Saw is the kind of movie I would ordinarily label a burgeoning cult hit, but it’s not smart enough for that. Films that attain that status tend to be either high camp or smarter than your average bear. James Wan’s debut feature is monumentally stupid in an oblivious way, but it’s good fun anyhow, with a neat if mostly wasted gimmick and a few surprises that gave me a geeky thrill even as I scoffed at their idiocy. Saw will likely be hated by a few, liked by many, and loved by none.
Before I saw the film, someone described it to me as Se7en meets Cube. As the latter is one of my favorite films, anything “meets Cube” would undoubtedly get my attention. Rapt attention quickly turned to mild disappointment as Saw revealed itself to be little more than an overblown serial killer flick, albeit an energetic and affably grisly one. Surely, anyone hoping to see a movie that fully delivers on the chilling, potentially supernatural conceit of the first trailer (the one which asked the pointed question, “How fucked up is that?“) should be let down by the fairly pedestrian course Wan’s film winds up following.
Wan desperately wanted this to be a hip production. To facilitate this, he hired Nine Inch Nails producer Charlie Clouser to write a driving heavy metal soundtrack and spun the camera around a lot in fast-motion. This works rather well before the movie becomes ridiculous, at which point it becomes an emphatically poseur-ish effort to up the ante on other serial killer movies, most notably Se7en. It’s funny how the tricks we delightedly fall for while the movie has us in its grips are the same ones we resent when the story loses us.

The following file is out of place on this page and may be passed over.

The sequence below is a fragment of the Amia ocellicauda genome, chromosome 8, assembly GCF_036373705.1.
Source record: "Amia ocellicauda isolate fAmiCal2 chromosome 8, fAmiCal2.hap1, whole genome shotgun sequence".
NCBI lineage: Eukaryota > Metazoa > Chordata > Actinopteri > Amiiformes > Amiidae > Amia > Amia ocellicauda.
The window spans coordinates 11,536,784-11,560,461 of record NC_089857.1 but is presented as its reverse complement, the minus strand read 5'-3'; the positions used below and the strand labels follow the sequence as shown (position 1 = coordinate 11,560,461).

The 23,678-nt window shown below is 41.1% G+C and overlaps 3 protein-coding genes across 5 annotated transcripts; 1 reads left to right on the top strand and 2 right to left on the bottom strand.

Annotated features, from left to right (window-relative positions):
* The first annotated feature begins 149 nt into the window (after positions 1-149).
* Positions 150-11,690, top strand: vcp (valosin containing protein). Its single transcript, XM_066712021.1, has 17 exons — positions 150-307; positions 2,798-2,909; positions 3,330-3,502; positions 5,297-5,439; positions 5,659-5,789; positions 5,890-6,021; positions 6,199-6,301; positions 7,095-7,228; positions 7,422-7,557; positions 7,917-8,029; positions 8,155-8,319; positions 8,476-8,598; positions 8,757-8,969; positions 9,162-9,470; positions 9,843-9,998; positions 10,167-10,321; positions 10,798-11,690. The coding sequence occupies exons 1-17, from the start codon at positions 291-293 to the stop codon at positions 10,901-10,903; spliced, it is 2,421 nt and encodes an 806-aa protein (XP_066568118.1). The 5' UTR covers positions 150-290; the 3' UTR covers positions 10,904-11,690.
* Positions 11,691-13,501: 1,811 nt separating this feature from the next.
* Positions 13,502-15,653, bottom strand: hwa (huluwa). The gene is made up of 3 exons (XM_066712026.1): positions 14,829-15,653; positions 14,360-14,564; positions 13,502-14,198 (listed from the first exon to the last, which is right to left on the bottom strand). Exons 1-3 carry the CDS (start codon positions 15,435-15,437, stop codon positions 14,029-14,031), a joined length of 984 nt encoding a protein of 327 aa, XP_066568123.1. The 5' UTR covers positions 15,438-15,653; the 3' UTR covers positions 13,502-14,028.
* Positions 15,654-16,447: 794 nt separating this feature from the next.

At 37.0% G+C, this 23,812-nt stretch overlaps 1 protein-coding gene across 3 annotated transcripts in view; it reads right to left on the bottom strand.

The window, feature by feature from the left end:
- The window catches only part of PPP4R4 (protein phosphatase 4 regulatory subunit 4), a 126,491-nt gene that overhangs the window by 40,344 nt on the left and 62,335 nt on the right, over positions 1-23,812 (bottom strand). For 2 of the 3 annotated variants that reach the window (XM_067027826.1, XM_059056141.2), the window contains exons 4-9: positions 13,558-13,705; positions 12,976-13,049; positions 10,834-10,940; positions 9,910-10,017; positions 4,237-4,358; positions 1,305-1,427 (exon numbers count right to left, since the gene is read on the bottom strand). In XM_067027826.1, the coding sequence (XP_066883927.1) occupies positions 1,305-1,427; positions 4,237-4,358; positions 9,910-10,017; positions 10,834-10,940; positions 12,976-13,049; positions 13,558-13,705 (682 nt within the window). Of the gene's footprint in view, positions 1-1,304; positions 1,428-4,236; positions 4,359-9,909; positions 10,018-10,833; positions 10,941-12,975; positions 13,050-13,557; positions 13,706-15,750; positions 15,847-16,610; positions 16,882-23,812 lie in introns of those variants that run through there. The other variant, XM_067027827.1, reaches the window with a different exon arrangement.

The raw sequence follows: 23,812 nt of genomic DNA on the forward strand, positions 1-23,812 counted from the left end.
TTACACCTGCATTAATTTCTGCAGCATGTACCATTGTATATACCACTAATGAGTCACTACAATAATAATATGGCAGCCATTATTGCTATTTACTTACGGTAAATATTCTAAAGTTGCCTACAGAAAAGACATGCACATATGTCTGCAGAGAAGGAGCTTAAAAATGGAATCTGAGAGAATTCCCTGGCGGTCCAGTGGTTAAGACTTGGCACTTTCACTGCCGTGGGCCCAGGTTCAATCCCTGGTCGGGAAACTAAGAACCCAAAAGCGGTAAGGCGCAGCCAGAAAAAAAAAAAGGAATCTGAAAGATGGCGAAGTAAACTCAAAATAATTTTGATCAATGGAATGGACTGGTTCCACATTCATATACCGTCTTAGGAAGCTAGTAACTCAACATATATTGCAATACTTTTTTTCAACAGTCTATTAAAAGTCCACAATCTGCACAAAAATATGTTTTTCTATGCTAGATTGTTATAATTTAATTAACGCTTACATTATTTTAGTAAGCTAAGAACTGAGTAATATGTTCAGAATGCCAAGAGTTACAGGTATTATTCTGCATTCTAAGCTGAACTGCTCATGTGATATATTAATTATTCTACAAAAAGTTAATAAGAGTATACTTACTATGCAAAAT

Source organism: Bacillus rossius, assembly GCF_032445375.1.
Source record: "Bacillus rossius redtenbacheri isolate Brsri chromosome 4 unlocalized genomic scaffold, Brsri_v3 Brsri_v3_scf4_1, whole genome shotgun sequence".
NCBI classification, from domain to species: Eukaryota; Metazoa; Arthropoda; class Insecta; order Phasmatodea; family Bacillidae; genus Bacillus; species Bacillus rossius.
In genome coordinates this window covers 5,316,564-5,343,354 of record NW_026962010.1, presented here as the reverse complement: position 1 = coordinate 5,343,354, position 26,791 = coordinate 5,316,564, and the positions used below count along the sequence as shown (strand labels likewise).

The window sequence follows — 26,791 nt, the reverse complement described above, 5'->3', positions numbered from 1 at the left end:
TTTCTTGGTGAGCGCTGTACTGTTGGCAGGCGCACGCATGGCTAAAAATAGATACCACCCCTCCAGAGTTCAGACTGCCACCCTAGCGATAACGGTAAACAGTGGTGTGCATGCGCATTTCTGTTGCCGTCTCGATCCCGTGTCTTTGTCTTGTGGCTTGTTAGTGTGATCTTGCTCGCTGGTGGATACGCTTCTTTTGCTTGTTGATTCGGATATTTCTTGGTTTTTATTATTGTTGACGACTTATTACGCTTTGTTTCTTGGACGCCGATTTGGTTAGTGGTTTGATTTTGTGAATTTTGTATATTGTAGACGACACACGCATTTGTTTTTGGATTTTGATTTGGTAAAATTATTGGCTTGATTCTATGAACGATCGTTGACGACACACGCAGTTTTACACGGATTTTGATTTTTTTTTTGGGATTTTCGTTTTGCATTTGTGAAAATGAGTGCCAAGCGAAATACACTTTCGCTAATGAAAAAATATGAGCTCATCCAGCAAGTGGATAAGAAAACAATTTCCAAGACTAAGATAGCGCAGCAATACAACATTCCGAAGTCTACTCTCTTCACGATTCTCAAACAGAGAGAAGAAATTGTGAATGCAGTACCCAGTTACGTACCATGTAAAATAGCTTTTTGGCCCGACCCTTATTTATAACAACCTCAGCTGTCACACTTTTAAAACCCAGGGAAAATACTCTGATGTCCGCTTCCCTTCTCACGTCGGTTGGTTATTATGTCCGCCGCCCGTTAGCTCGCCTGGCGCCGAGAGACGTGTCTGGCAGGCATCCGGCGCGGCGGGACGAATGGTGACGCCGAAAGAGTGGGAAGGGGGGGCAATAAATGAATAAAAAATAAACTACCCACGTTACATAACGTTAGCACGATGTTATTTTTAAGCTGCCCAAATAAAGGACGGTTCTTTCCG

And the story loses us at the very moment that we move, in flashback, from the dank underground room that holds Adam (co-writer Leigh Whanell) and Dr. Lawrence Gordon (Cary Elwes) prisoner, chained to pipes with only a few mysterious implements to tide them over, including a tape recorder with instructions and a saw. I am a pushover for this kind of stuff — two people wake up in a claustrophobic setting, have no idea how they got there, and Big Brother is clearly watching from behind the scenes — and I hoped against hope that the film would proceed in this vein, that the writers would find a way for the plot to develop inside that room, and for the revelations to emerge within its confines.
But no: Saw promptly engages in a mind-blowingly arbitrary bit of flashback storytelling, with the characters remembering crucial details at the precise moment most convenient for the screenwriter. There’s a cop (Danny Glover) tracking a vicious serial killer who lectures his victims before finding creative ways to dispose of them. There’s Dr. Gordon’s wife (Monica Potter), who, of course, is threatened by presumably the same person who abducted Dr. Gordon. There’s the sole survivor of the killer’s brutality who, it must be said, has a genuinely chilling story to tell.
The way this plot unravels is so contrived and, ultimately, so stupid, that the story loses its mystique, and we very nearly lose interest. Eventually, the tone of the film reaches an utterly deranged level of hysteria, culminating in what might be the most hilarious car chase I have ever seen (no, seriously, it might alone be worth the price of admission). Cary Elwes gives what I suppose is an appropriately absurd performance, crying and screaming and generally earning his paycheck in every way he knows how.
The good news is that once we finally realize that all is lost w/r/t Saw being another Cube, we can, to a degree, get back into the film. And I’d be lying if I said that the final revelation, unveiled in a typically dramatic way, didn’t make me a little giddy, though of course it’s as retarded as everything that leads up to it. Saw is laughable, but it’s worth laughing at.